I used to assess potential teachers for Teach First. We looked for evidence of resilience by asking interviewees to describe situations in which they had overcome challenges. Often, the most convincing were the ones who had this sort of experience ready-made, off-pat, flowing mellifluously off their tongues: ‘I completed the Duke of Edinburgh Gold Award’, ‘I spent six months in Korea teaching English’, ‘I worked on a project in Borneo rescuing orangutans’.
These were compelling answers, but provided by people who were privileged enough to afford them. The type of people who, to quote Pulp, could call their daddy and stop it all. Was hiring them really ‘addressing educational disadvantage’?
This is not to say that the less privileged candidates had not faced hardship and developed resilience – in fact it is highly likely they had overcome far more authentic challenges than the other candidates ever would – but they couldn’t parcel up their experiences neatly with a ribbon and a label stating ‘Gap Year’ and present them confidently in an interview. It all made me feel a bit uncomfortable.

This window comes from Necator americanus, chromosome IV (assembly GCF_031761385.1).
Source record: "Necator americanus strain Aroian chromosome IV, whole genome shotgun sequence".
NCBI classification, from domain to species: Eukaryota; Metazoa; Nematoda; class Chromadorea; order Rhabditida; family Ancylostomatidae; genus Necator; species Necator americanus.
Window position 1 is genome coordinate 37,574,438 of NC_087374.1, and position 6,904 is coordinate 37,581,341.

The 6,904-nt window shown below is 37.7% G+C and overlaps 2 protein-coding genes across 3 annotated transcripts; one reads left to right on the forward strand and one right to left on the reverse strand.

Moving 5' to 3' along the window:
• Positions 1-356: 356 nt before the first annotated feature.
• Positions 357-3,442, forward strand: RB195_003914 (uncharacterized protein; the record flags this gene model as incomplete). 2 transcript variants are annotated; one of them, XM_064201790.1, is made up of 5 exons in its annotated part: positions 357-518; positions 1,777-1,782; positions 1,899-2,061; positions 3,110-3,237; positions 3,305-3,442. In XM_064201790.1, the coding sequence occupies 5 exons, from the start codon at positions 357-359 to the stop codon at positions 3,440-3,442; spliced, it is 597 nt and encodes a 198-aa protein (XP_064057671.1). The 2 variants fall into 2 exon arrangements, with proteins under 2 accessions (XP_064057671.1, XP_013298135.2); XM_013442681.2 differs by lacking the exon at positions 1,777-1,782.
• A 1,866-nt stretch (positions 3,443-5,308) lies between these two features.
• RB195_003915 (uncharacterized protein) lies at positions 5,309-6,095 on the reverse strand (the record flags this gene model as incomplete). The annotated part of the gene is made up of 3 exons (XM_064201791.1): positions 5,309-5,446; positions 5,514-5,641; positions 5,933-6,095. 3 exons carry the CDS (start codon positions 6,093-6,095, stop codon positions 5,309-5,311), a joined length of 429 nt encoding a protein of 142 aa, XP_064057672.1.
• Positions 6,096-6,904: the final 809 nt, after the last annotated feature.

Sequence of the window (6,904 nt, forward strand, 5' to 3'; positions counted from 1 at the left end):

Nevertheless, we needed to know they wouldn’t drop out. Students need teachers who stick around, and the charity wouldn’t have been much use if they couldn’t promise schools that. So the questions had to be asked, the evidence was necessary.
And there’s no doubt that successful people are those who can demonstrate perseverance. It is one of the key skills employers look for, as argued by Yvonne Roberts in her highly readable paper: ‘Grit: The Skills for Success and How they Are Grown’ from 2009.
So, as educators, how can we give students a hard time when all we want to do is support them? How do we manufacture challenges?
There is a strong argument that an international school on a good day provides an authentic challenge to an expat student, who may need to adjust to an unknown country, immerse themselves in a brand new culture, often learn a different language, and assimilate themselves into a school that’s almost certainly like no other they’ve attended before.